Second, Defendant's have moved to strike Plaintiffs' submission of an appraisal and declaration of counsel. (ECF No. 73.) In their reply brief, Plaintiffs cited for the first time to an appraisal (the “Appraisal”) that is not part of the Administrative Record filed by Defendant. (Reply Br. 9–10, ECF No. 71.) Plaintiffs subsequently submitted excerpts from the Appraisal and a declaration of counsel in support. (ECF No. 72.) Defendant has moved to strike Plaintiffs' submission because (1) it is untimely, (2) it violates Local Court Rule 7.1, and (3) Plaintiffs have not met their burden to show that the Administrative Record should be supplemented. (ECF No. 73.)

Plaintiffs filed the Appraisal seven and a half months after the deadline set in the Case Management Order (ECF No. 30) for raising objections to the Administrative Record, and they did not file a motion to extend the deadline or to expand the Administrative Record. Plaintiffs' only explanation is that they did not realize that the Appraisal was not in the 5,000+ page Administrative Record until they attempted to cite to it. (Pl. Reply at 10, n. 2.) The Court declines to address these procedural issues, and turns instead to Defendant's third argument, which addresses the merits of Plaintiffs' request to supplement the Administrative Record.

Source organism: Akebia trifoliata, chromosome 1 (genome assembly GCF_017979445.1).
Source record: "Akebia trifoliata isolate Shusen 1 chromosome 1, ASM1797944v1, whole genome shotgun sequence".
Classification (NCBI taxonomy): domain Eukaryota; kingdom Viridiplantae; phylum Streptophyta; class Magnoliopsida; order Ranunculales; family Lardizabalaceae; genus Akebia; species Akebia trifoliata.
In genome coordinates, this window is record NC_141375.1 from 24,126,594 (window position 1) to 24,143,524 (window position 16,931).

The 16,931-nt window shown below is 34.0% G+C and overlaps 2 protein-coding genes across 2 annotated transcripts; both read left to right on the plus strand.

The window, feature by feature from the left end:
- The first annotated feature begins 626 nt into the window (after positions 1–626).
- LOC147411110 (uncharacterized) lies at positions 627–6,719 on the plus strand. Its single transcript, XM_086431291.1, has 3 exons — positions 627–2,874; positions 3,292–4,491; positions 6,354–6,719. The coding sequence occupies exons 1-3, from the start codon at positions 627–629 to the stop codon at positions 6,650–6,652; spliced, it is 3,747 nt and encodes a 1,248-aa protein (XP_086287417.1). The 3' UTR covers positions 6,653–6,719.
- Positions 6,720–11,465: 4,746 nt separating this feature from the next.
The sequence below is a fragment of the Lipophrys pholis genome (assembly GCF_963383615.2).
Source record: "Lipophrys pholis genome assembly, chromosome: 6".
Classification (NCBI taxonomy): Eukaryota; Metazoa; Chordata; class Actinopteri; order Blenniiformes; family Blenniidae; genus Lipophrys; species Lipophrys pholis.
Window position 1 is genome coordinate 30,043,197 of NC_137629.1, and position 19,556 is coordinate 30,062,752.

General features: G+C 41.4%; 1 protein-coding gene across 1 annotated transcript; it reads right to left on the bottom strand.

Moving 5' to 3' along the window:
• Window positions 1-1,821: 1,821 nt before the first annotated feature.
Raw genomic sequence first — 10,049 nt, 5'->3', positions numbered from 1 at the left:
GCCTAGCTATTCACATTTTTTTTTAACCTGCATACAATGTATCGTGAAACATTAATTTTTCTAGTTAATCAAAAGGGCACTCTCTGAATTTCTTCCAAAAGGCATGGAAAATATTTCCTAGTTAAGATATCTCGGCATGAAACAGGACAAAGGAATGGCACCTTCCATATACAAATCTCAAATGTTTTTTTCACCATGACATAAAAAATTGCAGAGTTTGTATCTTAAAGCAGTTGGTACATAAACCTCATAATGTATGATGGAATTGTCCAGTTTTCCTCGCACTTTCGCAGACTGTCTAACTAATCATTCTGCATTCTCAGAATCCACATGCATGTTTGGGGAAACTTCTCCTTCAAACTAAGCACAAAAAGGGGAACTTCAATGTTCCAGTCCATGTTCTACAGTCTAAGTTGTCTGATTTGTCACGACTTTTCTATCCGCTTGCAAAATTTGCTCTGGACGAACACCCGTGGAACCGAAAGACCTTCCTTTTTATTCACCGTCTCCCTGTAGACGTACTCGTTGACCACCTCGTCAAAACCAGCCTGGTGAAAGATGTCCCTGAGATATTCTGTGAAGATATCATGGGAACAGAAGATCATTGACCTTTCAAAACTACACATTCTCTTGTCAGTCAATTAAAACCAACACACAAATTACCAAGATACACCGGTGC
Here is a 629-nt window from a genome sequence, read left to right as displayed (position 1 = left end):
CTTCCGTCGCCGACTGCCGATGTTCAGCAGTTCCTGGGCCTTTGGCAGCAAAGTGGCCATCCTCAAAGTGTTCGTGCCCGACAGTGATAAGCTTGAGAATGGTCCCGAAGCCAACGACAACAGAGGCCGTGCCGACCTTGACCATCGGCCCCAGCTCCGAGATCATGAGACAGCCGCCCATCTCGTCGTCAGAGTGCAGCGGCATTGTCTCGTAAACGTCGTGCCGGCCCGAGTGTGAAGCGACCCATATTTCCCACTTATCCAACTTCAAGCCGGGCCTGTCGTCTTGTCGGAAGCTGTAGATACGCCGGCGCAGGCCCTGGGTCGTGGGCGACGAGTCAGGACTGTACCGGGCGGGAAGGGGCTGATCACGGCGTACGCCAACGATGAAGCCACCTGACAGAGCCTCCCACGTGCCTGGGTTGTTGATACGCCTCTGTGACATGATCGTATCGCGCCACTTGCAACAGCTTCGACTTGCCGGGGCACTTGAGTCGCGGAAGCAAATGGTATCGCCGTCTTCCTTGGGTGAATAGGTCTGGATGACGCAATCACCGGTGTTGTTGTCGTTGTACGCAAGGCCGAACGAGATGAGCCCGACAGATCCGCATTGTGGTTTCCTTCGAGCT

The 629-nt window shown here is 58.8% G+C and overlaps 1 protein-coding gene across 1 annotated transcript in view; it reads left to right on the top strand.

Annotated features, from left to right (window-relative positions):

There is no dispute that the Appraisal was prepared for the Forest Service for purposes of the Delich Land Exchange and was reviewed by individuals within the Forest Service as part of the decision-making process concerning the Delich Land Exchange. The Appraisal is referenced in the Revised Environmental Assessment

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prepared by Defendant.5 Defendant nevertheless contends that the Appraisal should not be made part of the Administrative Record because it was not considered by the Forest Supervisor when he approved the Project; he considered the Regional Review Appraisers' evaluations of the full Appraisal, and those evaluations are in the Administrative Record. (AR 680–734; 1489–92.) Plaintiffs respond that the Appraisal is part of the “whole record” that was before the Forest Service, and that they are not seeking to supplement the Administrative Record, but rather to complete the record to include materials that should have been there from the start.